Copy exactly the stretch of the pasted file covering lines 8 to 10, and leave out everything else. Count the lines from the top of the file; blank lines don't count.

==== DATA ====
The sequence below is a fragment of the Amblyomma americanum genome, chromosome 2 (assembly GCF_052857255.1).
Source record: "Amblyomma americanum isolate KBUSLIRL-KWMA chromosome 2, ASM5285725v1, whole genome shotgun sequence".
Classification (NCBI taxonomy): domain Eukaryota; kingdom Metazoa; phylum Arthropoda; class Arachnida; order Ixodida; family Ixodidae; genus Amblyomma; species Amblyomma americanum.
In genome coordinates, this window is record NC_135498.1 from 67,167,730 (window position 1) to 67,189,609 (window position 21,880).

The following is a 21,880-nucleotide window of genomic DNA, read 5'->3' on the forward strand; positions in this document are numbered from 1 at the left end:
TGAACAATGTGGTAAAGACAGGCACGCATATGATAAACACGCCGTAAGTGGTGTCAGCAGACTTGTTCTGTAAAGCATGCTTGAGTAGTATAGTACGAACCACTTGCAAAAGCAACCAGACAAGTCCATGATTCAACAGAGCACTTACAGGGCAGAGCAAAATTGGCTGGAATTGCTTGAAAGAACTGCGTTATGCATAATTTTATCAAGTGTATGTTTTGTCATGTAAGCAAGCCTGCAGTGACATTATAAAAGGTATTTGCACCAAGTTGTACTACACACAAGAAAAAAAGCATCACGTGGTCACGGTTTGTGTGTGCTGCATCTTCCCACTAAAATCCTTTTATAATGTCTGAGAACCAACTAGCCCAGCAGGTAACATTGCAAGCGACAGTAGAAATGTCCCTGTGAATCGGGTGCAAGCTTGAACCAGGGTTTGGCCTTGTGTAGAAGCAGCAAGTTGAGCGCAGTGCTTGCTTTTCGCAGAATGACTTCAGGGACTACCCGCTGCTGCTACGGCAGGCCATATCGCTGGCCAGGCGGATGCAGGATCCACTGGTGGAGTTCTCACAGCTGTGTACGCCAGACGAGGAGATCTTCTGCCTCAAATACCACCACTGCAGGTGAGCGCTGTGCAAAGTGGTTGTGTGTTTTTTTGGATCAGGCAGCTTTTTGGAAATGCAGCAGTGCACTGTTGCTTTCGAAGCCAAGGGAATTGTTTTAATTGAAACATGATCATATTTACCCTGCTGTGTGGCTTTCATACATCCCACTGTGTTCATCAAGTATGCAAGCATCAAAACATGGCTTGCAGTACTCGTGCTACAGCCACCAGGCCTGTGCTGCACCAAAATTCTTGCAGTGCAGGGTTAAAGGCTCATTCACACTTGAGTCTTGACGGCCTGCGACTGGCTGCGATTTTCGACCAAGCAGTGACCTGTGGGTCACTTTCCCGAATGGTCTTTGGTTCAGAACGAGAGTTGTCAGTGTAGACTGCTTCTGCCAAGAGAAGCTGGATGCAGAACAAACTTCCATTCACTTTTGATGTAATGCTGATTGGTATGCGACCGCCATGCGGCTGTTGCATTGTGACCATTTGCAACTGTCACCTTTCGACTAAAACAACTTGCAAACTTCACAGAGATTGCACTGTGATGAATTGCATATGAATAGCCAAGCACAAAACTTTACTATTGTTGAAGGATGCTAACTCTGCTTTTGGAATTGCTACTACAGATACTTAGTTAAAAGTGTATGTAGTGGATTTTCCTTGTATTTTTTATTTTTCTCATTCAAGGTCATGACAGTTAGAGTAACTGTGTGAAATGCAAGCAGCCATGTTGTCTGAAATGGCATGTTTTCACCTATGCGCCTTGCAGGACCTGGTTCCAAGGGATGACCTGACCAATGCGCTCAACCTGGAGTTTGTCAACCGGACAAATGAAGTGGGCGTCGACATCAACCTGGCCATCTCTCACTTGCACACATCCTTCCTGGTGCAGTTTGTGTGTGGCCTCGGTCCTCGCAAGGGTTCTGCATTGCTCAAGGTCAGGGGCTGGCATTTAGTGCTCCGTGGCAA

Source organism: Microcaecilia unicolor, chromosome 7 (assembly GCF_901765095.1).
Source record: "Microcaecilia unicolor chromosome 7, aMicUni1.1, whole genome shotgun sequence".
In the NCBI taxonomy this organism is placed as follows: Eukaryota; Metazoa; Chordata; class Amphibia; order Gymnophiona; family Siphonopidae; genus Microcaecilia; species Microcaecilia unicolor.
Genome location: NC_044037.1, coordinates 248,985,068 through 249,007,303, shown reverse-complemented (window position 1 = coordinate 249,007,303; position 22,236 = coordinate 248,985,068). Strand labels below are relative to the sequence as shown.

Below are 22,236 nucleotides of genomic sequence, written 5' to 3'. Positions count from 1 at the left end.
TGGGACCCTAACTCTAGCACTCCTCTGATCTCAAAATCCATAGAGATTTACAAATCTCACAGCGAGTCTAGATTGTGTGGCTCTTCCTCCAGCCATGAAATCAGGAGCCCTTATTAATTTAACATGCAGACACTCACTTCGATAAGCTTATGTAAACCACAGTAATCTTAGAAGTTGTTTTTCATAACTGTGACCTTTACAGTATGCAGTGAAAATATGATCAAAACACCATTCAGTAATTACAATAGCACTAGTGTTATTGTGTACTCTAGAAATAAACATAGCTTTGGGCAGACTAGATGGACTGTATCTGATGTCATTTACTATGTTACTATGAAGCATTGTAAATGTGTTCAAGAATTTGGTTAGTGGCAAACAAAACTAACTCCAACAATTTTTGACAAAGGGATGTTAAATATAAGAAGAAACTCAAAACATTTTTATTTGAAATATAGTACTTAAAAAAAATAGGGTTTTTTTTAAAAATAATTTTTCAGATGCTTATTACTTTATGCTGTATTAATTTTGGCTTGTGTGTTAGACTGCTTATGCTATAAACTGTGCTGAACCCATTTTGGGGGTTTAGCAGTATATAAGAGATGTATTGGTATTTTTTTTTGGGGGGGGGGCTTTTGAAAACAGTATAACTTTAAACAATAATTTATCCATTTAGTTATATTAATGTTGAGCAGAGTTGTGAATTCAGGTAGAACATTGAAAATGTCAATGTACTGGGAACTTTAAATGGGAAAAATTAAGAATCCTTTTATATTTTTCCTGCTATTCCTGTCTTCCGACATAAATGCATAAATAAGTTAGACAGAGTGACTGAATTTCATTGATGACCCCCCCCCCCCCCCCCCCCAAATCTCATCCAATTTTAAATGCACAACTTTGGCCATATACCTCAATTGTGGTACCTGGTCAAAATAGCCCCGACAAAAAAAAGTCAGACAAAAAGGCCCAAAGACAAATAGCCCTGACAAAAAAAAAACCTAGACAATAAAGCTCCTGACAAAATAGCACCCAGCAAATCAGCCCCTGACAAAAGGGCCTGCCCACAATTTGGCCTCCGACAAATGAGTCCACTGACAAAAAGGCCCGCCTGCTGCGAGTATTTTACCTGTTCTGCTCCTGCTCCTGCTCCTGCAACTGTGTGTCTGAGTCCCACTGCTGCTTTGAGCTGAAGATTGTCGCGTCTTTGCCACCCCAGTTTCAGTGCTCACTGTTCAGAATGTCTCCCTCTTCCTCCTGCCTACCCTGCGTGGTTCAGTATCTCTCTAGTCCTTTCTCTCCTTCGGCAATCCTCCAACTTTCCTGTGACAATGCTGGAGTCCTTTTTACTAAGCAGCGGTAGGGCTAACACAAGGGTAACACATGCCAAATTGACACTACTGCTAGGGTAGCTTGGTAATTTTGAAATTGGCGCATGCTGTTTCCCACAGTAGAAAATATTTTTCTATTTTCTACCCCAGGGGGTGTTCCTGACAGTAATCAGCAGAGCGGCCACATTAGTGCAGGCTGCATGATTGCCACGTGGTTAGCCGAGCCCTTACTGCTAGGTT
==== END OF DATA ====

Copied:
Source record: "Microcaecilia unicolor chromosome 7, aMicUni1.1, whole genome shotgun sequence".
In the NCBI taxonomy this organism is placed as follows: Eukaryota; Metazoa; Chordata; class Amphibia; order Gymnophiona; family Siphonopidae; genus Microcaecilia; species Microcaecilia unicolor.
Genome location: NC_044037.1, coordinates 248,985,068 through 249,007,303, shown reverse-complemented (window position 1 = coordinate 249,007,303; position 22,236 = coordinate 248,985,068). Strand labels below are relative to the sequence as shown.